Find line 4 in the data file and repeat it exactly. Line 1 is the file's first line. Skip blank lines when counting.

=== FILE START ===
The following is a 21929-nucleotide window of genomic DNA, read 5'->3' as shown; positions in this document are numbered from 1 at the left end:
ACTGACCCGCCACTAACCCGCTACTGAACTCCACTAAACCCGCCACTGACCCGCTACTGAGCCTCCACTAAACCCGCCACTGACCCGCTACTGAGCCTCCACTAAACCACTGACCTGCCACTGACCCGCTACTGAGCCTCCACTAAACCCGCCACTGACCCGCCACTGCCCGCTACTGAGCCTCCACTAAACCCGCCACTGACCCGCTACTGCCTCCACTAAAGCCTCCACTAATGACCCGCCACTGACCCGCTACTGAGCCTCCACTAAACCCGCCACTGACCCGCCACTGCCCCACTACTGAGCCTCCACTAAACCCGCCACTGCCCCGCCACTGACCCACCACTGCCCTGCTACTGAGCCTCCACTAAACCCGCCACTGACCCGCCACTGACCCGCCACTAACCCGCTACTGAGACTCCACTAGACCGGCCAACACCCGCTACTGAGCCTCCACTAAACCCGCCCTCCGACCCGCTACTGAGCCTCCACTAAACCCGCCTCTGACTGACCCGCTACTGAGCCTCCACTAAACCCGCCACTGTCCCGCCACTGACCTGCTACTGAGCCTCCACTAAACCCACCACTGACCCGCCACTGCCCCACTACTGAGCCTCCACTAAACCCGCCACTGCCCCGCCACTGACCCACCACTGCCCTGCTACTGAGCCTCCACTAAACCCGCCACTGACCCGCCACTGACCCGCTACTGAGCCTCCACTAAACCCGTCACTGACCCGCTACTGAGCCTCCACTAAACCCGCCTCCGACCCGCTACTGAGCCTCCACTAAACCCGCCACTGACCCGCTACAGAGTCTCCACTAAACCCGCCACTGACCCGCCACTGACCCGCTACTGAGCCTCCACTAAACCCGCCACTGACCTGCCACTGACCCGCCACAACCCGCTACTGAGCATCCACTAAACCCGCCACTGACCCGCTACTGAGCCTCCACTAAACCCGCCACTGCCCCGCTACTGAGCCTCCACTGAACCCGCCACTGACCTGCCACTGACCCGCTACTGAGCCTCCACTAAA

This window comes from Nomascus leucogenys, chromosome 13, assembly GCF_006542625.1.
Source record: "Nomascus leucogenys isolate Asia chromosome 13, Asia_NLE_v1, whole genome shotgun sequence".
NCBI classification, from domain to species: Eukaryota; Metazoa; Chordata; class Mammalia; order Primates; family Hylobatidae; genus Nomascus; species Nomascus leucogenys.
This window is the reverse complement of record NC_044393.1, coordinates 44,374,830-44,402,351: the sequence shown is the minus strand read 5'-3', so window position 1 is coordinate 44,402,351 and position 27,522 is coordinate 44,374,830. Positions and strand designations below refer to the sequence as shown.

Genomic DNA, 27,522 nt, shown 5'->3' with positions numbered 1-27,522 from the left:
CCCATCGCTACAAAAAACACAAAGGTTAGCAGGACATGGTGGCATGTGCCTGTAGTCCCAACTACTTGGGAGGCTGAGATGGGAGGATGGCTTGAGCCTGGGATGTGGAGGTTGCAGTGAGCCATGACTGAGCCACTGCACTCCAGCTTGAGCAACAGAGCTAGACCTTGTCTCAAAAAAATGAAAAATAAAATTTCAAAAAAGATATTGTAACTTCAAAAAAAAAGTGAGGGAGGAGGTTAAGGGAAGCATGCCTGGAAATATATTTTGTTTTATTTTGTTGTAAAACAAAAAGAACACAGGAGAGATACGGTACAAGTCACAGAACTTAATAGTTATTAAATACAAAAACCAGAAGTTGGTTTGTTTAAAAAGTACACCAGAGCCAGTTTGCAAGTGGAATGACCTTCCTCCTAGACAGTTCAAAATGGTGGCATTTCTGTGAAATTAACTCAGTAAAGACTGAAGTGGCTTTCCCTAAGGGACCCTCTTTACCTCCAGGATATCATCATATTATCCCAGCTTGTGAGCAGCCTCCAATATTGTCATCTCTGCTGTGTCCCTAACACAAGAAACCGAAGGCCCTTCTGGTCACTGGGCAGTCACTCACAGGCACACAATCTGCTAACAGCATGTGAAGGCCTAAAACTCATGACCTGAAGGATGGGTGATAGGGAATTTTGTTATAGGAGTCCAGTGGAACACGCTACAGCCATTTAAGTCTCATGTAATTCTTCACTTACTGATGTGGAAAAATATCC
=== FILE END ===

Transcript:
Source record: "Nomascus leucogenys isolate Asia chromosome 13, Asia_NLE_v1, whole genome shotgun sequence".